A good part of that budget went into shades for the window-laden home — hundreds of thousands of dollars of shades. All the shades are from Crestron, and all are built into a soffit in the ceiling so that, when rolled up, they are completely hidden. This was particularly difficult to do in the home theater area, as the space was tight and includes drapery in addition to roller shades.
Interestingly enough, the home theater is the one area where the builder did not go all out. “In South Florida, especially Miami, there’s not a lot of people that do theaters in their homes,” explains Reinhard. “It’s really not a thing here, so the builder puts a theater in his projects, but basic — comparatively, anyway. This house has a Theory Audio system with a Sony projector, which is nice and appropriate and certainly no one’s going to be ashamed of it.”
Coordination With Trades
Though this was a large, multi-faceted project, it did not present too many challenges for AHT Global, which regularly handles jobs of this scale. The biggest hurdles came from working with the all other trades involved in the project. Fortunately, AHT was able to get in at the very start.
“The builder is very savvy, so he understands when he needs to bring us in throughout the process,” says Reinhard. “Typically, we’re being brought in right at the beginning, but we’re trying to get in even earlier than that. We want to get in at the level when an architect is first engaged. We want to be part of the architectural team.
“As far as coordination among the trades, we have our systems and we put the right people in place. It’s more about making sure that the other trades are doing the things that we need. Is the electrician wiring the panels properly for the drapery because we have to do the motorized portion? We’ll do the rollers, too, but then there’s a drapery person — do they have all the right measurements so they don’t come in we find the shades are too short or too full?”
Related: The Free-Rein Theater
Reinhard sees meeting with the electrician as early as possible to be especially important. “We like to have meetings with the electrician and explain to them all the things that are going on,” he says. “I would rather do it up front than at the end because some of these guys, they see that purple wire and they have no idea what it’s for, nor do they care. They’ll just run 120 to the fixture and then the client wants to know why nothing dims, and we give them the bad news.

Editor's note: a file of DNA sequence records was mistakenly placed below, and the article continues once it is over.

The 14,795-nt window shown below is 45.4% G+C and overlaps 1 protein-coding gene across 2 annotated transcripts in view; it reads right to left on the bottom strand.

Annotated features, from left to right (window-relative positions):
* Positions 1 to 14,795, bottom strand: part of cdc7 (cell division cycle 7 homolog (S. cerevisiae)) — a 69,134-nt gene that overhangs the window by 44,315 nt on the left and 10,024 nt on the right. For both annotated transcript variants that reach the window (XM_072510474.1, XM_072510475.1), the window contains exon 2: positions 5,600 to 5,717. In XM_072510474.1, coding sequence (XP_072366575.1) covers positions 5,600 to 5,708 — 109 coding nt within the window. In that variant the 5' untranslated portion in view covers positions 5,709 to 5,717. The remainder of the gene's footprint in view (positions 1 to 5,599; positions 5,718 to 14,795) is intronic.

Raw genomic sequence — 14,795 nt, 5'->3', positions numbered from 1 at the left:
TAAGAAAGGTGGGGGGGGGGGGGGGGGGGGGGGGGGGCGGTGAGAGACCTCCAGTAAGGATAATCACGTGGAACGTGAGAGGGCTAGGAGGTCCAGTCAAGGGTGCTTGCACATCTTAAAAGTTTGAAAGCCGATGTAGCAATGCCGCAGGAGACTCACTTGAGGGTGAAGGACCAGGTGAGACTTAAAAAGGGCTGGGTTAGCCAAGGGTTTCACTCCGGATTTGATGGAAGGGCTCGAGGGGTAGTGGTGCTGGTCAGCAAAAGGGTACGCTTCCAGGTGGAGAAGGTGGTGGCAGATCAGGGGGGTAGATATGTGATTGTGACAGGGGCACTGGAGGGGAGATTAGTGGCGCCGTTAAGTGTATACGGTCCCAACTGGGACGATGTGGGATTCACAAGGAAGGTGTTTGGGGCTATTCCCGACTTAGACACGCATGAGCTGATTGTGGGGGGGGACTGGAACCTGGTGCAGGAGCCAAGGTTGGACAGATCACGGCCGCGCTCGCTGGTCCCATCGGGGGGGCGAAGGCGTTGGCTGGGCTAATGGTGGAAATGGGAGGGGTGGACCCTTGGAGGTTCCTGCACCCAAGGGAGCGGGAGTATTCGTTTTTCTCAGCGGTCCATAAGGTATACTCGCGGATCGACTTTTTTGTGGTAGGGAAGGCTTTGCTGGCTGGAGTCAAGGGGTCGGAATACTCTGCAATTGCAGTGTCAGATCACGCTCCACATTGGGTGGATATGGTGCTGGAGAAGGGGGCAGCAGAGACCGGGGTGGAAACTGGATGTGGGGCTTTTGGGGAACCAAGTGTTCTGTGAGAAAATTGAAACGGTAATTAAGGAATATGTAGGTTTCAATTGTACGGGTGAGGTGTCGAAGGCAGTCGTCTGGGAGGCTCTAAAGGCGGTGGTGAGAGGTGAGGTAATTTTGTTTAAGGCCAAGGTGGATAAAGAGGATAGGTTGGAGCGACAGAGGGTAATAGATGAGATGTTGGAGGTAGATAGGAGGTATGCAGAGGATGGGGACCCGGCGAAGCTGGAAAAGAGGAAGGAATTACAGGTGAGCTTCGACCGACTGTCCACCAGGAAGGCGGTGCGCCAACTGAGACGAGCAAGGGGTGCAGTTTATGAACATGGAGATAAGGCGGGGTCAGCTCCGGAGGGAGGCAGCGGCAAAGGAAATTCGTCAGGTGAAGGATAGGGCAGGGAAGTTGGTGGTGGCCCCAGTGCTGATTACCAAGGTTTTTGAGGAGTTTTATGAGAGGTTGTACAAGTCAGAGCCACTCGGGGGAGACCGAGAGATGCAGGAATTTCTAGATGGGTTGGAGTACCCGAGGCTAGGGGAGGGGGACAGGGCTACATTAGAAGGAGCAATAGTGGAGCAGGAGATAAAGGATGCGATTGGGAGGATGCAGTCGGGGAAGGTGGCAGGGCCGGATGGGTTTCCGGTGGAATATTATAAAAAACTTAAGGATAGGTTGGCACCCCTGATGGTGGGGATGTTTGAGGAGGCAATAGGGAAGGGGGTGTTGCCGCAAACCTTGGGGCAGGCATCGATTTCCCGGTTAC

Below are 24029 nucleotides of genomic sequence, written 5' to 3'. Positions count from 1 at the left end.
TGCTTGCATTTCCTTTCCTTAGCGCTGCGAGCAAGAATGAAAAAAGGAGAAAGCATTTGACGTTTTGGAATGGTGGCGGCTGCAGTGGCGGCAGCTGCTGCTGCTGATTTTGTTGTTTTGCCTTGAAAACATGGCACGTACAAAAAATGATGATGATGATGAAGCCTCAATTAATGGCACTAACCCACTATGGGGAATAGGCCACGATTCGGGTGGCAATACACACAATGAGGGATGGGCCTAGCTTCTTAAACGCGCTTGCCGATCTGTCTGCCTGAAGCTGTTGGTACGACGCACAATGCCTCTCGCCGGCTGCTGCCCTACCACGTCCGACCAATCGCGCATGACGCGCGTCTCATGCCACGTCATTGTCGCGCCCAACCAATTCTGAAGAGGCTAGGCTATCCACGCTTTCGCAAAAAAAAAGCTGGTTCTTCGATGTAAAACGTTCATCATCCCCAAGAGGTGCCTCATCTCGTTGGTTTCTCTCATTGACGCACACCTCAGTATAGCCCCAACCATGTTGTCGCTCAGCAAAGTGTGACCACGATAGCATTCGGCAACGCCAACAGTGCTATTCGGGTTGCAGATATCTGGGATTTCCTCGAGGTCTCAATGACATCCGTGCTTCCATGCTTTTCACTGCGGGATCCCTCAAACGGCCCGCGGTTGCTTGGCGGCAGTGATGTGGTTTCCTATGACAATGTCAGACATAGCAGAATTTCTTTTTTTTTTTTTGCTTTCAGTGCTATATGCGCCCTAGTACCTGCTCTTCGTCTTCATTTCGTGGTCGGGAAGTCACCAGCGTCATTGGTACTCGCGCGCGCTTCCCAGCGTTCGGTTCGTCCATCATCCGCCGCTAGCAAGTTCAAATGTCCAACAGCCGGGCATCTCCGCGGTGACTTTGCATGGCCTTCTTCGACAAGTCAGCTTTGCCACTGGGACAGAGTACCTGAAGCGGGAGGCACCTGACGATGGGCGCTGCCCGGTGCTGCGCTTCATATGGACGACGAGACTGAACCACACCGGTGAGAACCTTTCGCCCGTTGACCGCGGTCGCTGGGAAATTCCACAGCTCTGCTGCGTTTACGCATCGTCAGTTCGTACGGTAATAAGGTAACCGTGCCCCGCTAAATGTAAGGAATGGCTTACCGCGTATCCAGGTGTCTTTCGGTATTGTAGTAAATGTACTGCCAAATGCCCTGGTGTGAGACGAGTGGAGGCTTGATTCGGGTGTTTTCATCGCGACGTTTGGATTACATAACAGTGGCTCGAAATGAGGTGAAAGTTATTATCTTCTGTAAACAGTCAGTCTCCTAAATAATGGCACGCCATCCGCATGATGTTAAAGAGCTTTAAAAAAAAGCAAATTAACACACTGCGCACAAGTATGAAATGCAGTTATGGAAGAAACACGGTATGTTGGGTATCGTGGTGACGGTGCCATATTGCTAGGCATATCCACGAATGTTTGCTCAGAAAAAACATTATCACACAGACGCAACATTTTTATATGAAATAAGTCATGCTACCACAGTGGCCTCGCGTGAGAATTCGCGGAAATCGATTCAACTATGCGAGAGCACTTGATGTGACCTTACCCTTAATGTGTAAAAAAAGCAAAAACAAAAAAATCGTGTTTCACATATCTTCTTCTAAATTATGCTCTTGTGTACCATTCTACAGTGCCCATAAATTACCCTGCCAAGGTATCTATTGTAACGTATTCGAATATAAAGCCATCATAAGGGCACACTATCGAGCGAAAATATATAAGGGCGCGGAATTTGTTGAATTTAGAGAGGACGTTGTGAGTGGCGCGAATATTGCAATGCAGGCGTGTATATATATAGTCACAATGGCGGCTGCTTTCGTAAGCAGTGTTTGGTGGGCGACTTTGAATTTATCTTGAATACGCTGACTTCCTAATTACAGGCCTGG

“Those are the challenges — it’s more about the communication among the different trades. I think more people are recognizing how important we are in the whole process, where we used to be more of an afterthought. Now we need to be brought in at the beginning and people need to understand that we are probably more important than the electrician for the owner.”
All About Trust
According to Reinhard, the key to his relationship with this luxury builder is trust, which has been earned through years of working together.
“We’ve become friends over the years,” he says. “He calls me for advice — even design advice — because he knows I see a lot and I’m not just the low-voltage provider. I’ve become a confidant of some sort, and that’s a good place to be. When we talk, I am not trying to sell him anything — I’m trying to advise him on what’s the proper thing to do. And, when you think about it, if you ask a friend for advice, you’re probably going to take it.”
A builder not only needs to trust the integrator on a job like this — he needs to trust that the home will sell at or near the asking price. In this case, the builder is not worried — and neither is Reinhard.
Check out this exceptional home for yourself by visiting https://www.zillow.com/homedetails/98-La-Gorce-Cir-Miami-Beach-FL-33141/43879335_zpid/.